The men behind the bomb
Some of the most influential physicists of the 20th century were deeply involved in the creation of the atomic bomb and the much more destructive thermonuclear hydrogen bomb that followed. Patriotism led them to put their expertise at the service of their country. Now, in an authoritative new book, Brotherhood of the Bomb: The Tangled Lives and Loyalties of Robert Oppenheimer, Ernest Lawrence, and Edward Teller, Gregg Herken re-creates that turbulent period, focusing on three major figures of the era. Drawing on thousands of pages of declassified government documents from the United States and the former U.S.S.R., as well as many personal interviews and private papers, the author gives us fresh portraits of his subjects. Herken is a curator and historian of science at the Smithsonian Institution. His previous books include The Winning Weapon and Counsels of War, both concerned with various aspects of subjects discussed in his new book.
Lawrence and Teller had shown little interest in politics until 1940-1941. Oppenheimer, in contrast, was involved with numerous leftist causes and groups and some suspected him of being a Communist. As Herken demonstrates, Oppenheimer was under intense scrutiny, but a careful reading of official reports shows that no proof of disloyalty was ever found. Despite continuing concern, General Leslie Groves, who headed the Manhattan Project, ordered a security clearance for Oppenheimer in 1943, noting that, He is absolutely essential to the project." Oppenheimer's views remained controversial throughout the early postwar years when he was regarded by many as the scientist of conscience in this country. Those who disagreed with him or suspected him of disloyalty were eventually able to get his security clearance taken away in 1954, one day before it was due to expire.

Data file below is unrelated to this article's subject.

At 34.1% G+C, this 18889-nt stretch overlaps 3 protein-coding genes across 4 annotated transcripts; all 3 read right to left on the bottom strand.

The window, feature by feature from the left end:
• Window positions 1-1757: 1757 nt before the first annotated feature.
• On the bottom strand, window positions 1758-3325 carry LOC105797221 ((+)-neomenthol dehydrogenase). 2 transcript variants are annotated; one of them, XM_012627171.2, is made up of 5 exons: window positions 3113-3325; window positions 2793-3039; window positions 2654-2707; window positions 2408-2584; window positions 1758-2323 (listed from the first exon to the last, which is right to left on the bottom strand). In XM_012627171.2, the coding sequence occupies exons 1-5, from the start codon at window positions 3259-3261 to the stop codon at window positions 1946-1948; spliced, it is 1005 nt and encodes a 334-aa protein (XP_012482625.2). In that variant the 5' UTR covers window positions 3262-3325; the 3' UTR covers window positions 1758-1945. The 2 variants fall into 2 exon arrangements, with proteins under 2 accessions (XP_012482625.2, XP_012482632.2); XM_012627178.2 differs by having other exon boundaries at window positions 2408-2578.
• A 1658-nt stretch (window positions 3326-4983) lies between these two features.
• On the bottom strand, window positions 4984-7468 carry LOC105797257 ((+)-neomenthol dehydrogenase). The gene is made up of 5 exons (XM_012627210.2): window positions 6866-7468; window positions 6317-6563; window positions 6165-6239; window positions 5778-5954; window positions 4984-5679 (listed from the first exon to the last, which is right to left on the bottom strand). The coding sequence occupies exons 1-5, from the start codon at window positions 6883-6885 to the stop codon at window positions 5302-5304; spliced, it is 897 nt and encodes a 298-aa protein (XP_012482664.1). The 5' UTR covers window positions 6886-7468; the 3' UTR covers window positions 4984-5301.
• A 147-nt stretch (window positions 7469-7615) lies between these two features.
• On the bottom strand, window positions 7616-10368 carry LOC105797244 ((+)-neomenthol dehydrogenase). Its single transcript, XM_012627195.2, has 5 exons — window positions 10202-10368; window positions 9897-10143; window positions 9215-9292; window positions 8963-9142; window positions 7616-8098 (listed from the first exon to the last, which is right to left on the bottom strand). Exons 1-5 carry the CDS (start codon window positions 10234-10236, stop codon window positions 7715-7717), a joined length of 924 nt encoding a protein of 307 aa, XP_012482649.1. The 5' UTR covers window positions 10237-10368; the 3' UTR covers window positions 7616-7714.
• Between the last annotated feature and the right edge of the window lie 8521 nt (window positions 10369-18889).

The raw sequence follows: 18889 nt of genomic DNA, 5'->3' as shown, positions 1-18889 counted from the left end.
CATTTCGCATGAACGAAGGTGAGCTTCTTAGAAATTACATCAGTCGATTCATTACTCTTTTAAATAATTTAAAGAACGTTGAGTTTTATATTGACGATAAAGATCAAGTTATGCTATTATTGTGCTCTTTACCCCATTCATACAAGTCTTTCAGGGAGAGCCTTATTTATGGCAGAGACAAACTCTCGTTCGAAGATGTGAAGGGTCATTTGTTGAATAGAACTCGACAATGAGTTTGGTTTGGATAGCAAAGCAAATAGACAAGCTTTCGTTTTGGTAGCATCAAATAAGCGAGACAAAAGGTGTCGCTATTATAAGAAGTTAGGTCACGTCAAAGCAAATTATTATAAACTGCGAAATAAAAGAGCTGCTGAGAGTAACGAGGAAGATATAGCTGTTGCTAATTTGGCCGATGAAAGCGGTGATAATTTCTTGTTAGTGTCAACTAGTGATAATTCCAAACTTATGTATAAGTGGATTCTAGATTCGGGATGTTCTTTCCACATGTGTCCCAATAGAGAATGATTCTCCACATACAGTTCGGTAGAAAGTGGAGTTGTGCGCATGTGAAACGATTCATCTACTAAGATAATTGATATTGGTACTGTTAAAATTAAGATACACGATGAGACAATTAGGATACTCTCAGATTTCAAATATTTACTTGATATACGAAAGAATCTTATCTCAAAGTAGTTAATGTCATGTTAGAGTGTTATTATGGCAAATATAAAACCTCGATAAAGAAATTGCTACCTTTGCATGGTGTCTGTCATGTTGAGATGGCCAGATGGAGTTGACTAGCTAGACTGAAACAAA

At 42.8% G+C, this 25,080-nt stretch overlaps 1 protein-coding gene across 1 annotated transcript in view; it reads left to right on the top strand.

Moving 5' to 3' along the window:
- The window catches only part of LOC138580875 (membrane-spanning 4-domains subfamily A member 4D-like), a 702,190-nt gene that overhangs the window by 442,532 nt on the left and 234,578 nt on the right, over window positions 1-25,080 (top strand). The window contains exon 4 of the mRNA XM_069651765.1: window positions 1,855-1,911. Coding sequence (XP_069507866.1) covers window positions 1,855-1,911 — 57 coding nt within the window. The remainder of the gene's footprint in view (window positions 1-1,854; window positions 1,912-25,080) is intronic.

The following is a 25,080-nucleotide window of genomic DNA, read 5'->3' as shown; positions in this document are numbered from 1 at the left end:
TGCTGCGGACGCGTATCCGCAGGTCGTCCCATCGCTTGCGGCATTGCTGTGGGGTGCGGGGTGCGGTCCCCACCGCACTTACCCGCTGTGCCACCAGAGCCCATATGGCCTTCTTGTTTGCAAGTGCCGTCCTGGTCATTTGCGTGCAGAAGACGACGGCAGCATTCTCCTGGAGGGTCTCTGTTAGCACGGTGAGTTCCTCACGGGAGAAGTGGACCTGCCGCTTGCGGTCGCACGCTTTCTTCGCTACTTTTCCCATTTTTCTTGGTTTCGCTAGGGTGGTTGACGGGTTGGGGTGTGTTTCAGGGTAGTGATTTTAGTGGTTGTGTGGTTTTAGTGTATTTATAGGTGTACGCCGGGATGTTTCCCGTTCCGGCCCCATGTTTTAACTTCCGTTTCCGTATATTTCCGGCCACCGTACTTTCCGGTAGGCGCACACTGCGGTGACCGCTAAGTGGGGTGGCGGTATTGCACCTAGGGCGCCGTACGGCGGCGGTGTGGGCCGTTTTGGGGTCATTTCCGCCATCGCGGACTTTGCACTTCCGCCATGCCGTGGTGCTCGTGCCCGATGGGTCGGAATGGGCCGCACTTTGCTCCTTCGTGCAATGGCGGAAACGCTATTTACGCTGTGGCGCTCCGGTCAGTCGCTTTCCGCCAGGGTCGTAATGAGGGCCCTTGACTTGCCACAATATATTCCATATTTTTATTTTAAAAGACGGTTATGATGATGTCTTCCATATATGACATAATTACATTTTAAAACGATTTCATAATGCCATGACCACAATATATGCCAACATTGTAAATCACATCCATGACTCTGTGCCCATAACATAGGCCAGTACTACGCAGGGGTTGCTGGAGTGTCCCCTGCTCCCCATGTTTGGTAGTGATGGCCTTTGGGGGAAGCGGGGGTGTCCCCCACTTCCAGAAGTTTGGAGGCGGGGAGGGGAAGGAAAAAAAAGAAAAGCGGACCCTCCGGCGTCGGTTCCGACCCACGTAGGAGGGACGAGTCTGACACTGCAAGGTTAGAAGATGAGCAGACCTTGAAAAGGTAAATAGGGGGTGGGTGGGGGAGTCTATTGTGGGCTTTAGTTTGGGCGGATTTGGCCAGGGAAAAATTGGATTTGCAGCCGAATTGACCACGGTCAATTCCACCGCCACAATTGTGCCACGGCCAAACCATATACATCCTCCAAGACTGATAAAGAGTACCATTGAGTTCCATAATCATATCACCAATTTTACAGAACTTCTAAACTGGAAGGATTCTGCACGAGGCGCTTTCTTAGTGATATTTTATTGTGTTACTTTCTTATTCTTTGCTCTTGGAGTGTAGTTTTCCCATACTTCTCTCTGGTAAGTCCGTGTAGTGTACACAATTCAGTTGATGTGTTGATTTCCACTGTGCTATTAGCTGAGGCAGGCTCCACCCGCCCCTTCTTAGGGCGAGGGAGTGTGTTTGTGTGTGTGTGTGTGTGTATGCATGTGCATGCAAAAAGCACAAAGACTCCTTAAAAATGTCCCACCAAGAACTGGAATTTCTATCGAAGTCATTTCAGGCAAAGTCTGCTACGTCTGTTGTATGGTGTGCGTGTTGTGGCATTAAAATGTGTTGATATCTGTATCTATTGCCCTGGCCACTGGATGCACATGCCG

Herken deftly guides us through the scientific-governmental and political-military thicket, explaining how key decisions were made. He follows his three major figures bright, innovative, even brilliant scientists as they debate and maneuver to gain acceptance for their points of view. But it is not their story alone. Along the way we are made aware of the significant contributions of many others, including Vannevar Bush, James B. Conant, Arthur Compton, Enrico Fermi and Alfred Loomis.
Herken writes that the plot" of this riveting book is taken from The Sorcerer's Apprentice: [I]t is a cautionary tale of arrogance, betrayal, and unforeseen consequences; of what comes from invoking forces both political and physical that one neither fully understands nor controls."
Nashville bookseller Roger Bishop is a longtime contributor to BookPage.